I received a communication from our SMART vendor that there are some changes coming to the SMART software licenses in April of 2014. Ultimately, if you want to keep current with SMART software (e.g. Notebook), you will need to buy annual (up to five years at a time) licenses.
When my former school put a SMART Board in every classroom, one of the reasons that device was chosen by the district was that software updates were free and continuous…we had been told that the original SMART Board still worked with SMART Notebook 10. In fact, teachers were encouraged to download SMART Notebook on home computers as part of the overall agreement, as teachers could work at home (this was before everyone had laptops).
Well, that plan has now shifted. Schools will be expected to purchase annual plans to keep current with software. This is at the same time that SMART’s new products include touch screen TVs (70″) and touch-screen tables. In a world of iPads and Chromebooks, the device doesn’t hold the appeal (or shouldn’t) as it once did; and schools might be better served going to another interactive white board provider that offers the software for free.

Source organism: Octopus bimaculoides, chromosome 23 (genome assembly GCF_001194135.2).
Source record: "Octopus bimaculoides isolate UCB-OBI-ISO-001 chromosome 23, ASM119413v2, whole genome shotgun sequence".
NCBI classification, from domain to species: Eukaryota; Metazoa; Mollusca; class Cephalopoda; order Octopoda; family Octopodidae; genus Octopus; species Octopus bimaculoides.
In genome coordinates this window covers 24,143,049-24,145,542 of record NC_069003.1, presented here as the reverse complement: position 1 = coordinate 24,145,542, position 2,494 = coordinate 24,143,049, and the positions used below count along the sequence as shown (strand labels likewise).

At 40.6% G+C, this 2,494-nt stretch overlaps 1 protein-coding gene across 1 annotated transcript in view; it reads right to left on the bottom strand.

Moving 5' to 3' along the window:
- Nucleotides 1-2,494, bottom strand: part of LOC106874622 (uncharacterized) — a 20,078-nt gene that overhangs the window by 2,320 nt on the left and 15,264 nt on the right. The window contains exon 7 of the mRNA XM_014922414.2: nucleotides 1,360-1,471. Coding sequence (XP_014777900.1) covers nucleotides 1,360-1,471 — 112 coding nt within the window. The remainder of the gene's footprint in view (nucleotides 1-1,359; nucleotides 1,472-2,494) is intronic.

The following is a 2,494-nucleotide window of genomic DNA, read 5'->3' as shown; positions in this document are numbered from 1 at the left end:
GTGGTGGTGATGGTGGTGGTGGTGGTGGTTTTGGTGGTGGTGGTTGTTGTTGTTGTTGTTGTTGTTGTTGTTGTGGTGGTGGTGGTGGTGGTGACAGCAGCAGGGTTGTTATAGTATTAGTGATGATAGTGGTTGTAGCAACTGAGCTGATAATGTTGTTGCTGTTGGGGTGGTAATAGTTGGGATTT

Interestingly, Apple is going the other way completely: buy our hardware, we’ll give you the software (all of it) we make for it for free. Granted, the life span of a tablet or a computer is significantly less than an Interactive White Board; but an iPad costs $599 (in a configuration of at least 32GB), whereas an installed SMART Board was costing our district more than $8000. You can argue that multiple iPads over the life of the SMART Board might be a better investment–especially if you have to pay significant licensing fees (and I am not sure those have been stated yet).
SMART probably has to do this to stay alive in the world of iPads and Chromebooks, but it is a significant change for schools that bought into SMART Boards believing that the software would remain free with the purchase of the device. And to be blatantly honest, SMART Notebook has never worked that well with our MacBook-for-teacher initiative, and some things, such as Office integration, have only caused problems.
If I am dramatic about it, the pricing change probably reflects the last efforts of a dying industry as it attempts to stay profitable. It is kind of a sad thing to think about.